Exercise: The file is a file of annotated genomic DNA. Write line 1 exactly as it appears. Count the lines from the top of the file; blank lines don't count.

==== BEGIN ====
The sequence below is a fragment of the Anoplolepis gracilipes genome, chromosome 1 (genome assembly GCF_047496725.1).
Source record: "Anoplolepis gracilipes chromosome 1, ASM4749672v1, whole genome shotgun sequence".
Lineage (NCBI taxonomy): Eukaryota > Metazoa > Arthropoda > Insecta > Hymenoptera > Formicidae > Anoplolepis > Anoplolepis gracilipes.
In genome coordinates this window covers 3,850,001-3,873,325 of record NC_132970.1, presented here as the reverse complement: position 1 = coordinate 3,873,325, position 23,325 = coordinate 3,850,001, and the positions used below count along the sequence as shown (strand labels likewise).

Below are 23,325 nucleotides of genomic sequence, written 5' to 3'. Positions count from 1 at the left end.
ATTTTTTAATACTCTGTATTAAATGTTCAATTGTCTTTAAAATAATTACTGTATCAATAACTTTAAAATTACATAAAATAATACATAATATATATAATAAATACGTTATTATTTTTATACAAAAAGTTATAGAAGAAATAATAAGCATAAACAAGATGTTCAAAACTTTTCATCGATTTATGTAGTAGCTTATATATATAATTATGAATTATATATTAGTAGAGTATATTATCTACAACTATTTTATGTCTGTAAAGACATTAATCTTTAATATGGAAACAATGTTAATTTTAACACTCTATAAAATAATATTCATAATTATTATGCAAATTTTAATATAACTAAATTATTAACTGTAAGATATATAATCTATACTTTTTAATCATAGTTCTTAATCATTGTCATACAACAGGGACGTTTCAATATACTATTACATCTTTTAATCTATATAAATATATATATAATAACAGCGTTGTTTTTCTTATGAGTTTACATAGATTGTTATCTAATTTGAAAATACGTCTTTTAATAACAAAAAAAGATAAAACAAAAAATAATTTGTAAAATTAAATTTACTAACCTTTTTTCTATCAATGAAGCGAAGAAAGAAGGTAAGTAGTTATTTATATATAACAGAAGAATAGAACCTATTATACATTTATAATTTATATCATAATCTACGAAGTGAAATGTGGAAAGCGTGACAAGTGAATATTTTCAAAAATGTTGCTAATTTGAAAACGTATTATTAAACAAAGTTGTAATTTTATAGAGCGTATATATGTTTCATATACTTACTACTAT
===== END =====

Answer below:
The sequence below is a fragment of the Anoplolepis gracilipes genome, chromosome 1 (genome assembly GCF_047496725.1).